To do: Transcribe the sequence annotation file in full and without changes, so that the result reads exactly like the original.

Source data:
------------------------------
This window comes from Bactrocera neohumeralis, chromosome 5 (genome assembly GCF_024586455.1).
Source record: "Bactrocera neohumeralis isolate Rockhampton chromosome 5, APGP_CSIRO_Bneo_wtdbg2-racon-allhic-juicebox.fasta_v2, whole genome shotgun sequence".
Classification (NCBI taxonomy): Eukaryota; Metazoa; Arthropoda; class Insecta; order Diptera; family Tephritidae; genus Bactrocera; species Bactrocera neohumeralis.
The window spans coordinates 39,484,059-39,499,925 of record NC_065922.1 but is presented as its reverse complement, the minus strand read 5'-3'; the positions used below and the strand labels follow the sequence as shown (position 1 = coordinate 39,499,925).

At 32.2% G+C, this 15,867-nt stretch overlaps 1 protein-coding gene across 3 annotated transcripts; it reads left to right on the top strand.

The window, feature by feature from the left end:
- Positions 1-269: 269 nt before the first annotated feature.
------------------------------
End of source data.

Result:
This window comes from Bactrocera neohumeralis, chromosome 5 (genome assembly GCF_024586455.1).
Source record: "Bactrocera neohumeralis isolate Rockhampton chromosome 5, APGP_CSIRO_Bneo_wtdbg2-racon-allhic-juicebox.fasta_v2, whole genome shotgun sequence".
Classification (NCBI taxonomy): Eukaryota; Metazoa; Arthropoda; class Insecta; order Diptera; family Tephritidae; genus Bactrocera; species Bactrocera neohumeralis.
The window spans coordinates 39,484,059-39,499,925 of record NC_065922.1 but is presented as its reverse complement, the minus strand read 5'-3'; the positions used below and the strand labels follow the sequence as shown (position 1 = coordinate 39,499,925).

At 32.2% G+C, this 15,867-nt stretch overlaps 1 protein-coding gene across 3 annotated transcripts; it reads left to right on the top strand.

The window, feature by feature from the left end:
- Positions 1-269: 269 nt before the first annotated feature.